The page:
Of course our commenter means not so much that the writer's claim is specific or general, but that its written expression is "specific" in the sense that it has to mean a specific thing. Still, it seems the same point applies. Everything (including meanings) is the specific thing that it is and not something else; and whatever makes every instance of that thing an instance of that thing and not of something else is itself a generality as well. I'm quibbling, but all I mean is that I think we can do better in getting at this issue than speaking of specificity. (For context, I should actually restore the part of the comment that I elided above, to wit: "[Heidegger] made a point about clarity in one of his lectures. He said that metaphysical concepts had to remain slightly ambiguous to be useful. While this seems intellectually offensive at first glance, I eventually saw a basic strategy within it which I believe is characteristic of continental thought; the intention of defining broader abstractions which render many issues clear in one shot. After all, that is essentially the advantage of abstract thinking, is it not?").

Nor would I accuse analytics of being deduction-happy. Of course they (we) pay attention to the deductive consequences of what they say; and if anything follows directly from what we think we know, then by all means let's find out what that is. (That, after all, is how we decide what exactly those things are -- that is, how they are individuated.) But I don't think it's fair to imply that analytic philosophers proceed simply by trying to squeeze the maximum amount of deductive juice out of this or that set of foundational assumptions. They're perfectly capable of speculation, conceptual innovation, and even ontological profligacy (i.e. the opposite of parsimony).

Still, our commenter is clearly (no pun intended; or was it?) onto something. Phenomenologists, for example, explicitly claim to be describing rather than deducing. (At the same time, a description is a claim of some sort: things appear thus, where this need not mean things appear to be thus whether they are or not, which it will take a peek behind the veil to determine). Wittgenstein is similarly categorical: "We must [i.e., in philosophy] do away with all explanation, and description alone must take its place [...] The problems are solved, not by giving new information, but by arranging what we have always known" (PI §109; see also §124). Of course we have to be careful in swooping down on §109 out of the blue like this (note for example the vexed questions of what "explanation" and "problem-solving" amount to here), but then see also §126ff, e.g.: "Philosophy simply puts everything before us, and neither explains nor deduces anything."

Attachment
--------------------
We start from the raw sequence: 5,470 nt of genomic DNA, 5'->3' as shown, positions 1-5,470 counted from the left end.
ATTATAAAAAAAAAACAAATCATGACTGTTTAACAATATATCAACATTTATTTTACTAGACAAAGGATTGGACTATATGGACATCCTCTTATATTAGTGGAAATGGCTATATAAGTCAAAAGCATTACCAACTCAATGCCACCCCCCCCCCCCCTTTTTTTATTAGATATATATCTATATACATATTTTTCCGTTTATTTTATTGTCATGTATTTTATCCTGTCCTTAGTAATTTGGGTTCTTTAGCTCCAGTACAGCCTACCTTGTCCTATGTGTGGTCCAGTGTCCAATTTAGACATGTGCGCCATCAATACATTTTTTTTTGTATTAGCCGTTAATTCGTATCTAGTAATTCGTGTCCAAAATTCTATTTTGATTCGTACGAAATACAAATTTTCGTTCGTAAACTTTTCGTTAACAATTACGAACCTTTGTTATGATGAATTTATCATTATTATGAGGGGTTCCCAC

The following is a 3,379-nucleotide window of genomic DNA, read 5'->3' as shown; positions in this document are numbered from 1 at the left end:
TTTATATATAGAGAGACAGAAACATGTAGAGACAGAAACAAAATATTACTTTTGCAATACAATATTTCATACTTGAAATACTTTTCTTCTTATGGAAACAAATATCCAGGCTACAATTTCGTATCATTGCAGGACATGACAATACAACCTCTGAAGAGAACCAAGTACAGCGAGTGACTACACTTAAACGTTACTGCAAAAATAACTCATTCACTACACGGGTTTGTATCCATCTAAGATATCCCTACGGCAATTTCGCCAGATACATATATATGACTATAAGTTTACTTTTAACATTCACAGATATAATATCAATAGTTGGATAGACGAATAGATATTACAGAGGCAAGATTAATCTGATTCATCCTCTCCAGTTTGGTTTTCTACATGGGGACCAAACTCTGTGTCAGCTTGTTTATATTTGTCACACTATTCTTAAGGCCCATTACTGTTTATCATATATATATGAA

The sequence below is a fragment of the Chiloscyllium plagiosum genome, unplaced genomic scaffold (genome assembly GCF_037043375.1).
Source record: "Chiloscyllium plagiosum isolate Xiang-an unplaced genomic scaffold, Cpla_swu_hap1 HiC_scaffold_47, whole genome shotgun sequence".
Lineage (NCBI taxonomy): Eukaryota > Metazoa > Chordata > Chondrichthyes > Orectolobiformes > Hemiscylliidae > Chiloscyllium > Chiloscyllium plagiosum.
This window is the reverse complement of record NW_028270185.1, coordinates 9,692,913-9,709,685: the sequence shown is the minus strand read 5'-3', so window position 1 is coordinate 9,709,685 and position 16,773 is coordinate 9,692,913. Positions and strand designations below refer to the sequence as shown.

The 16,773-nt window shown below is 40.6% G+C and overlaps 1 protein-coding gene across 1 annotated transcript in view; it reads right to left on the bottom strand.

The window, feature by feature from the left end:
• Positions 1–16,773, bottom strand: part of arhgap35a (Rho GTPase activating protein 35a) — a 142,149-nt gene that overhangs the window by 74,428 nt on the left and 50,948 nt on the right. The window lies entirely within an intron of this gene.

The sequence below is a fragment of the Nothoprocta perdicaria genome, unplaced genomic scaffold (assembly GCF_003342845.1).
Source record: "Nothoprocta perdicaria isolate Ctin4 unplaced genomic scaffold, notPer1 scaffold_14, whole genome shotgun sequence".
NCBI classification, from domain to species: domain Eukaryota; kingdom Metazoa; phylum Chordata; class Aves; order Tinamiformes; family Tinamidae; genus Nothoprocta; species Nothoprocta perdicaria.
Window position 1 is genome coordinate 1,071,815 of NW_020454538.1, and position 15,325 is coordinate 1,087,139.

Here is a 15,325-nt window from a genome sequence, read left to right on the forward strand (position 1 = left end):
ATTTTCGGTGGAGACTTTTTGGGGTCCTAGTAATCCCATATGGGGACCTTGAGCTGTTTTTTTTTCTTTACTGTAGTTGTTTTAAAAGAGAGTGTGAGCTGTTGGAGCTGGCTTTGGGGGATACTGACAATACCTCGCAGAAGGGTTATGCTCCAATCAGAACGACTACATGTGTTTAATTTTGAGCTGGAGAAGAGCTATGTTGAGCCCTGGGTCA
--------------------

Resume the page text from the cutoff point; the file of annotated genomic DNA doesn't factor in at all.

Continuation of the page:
Clearly [!] we have only begun to unpack this issue, and I have to go to bed now, so we'll have to come back to this. But I did find it interesting that Prof. Law himself brings up Wittgenstein in this context, in order to use him as a counterexample to the general claim that "analytic philosophy is going to proceed with the demand for argumentation from premise to conclusion" -- making the question now the sense in which and the extent to which one can helpfully describe Wittgenstein as an analytic philosopher (which of course in at least some sense he clearly is, qua student of Russell and father (however involuntarily) of logical empiricism). This (that is, my interest in seeing this move by Prof. Law) is because as far as your typical analytic philosopher is concerned (very much including Leiter, for example), Wittgenstein – his concern for "clarity" (in the very particular sense he uses it in the relevant sections of the Investigations) notwithstanding – is the very poster child for Gnomic Obscurantism Syndrome. So I do find this move somewhat disingenuous: he's an analytic philosopher when we defend same against single-minded obsession with deductive argument; but at other times it seems he might as well be (*gasp*) Heidegger.

9 comments:

Anonymous said...

I think Wittgenstein is a continental philosopher at heart. The "grossly repulsiveness" (for APers) of Prop. 6.3-7 in the Tractatus is, I think, representative of much of his thought, especially in his Nachlass.

Anyways, I agree with Warburton on this matter. Clarity is important. But I wonder if it's just dogma, that maybe we're missing something important if don't think outside the box. Maybe that's what guys like Heidegger were getting at. We're stuck on the clarity level, we can't expand to a new level of thinking; a new "clarity"....

Or to try to say what I just said in continental speak (I'll give it a go, I'm a little rusty :)

"Dasein appropriates the primordial language of being into Being. It understands its innermost being in the sense of a particular "factual occurrentness". But Dasein could always be constantly more than it factually is, supposing that one makes an inventory of its constantness, for its faciticity is its ability to belong essentially to itself and being-in-the-world."

N. N. said...

Though Wittgenstein's later philosophy is hard to define (naturally), his ubiquitous influence on analytic philosophy makes it impossible to exclude him. In addition altering Russell's course, and his impact on the Vienna circle (as you mention), the Tractatus lead to Cambridge analysis, e.g., Ramsey, Braithwaite, Wisdom, Stebbing. And then there's Wittgenstein's impact on Oxford philosophy, e.g., Ryle, Strawson. Ryle's Concept of Mind, for example, is unthinkable without the later Wittgenstein.

Indeed, since the descendents of American pragmatism, what Hacker calls "logical pragmatism," e.g., Quine and Davidson, could not have come about without the Vienna circle, they can also be viewed as progeny of Wittgenstein's. A plausible case can be made that analytic philosophy is a footnote to Wittgenstein.

Duck said...

Continental, analytic, what's the diff? 8-)

Good one, anonymous! Only I might say that Dasein "always already is more than it factually is." Heck, I even have the illusion of understanding that.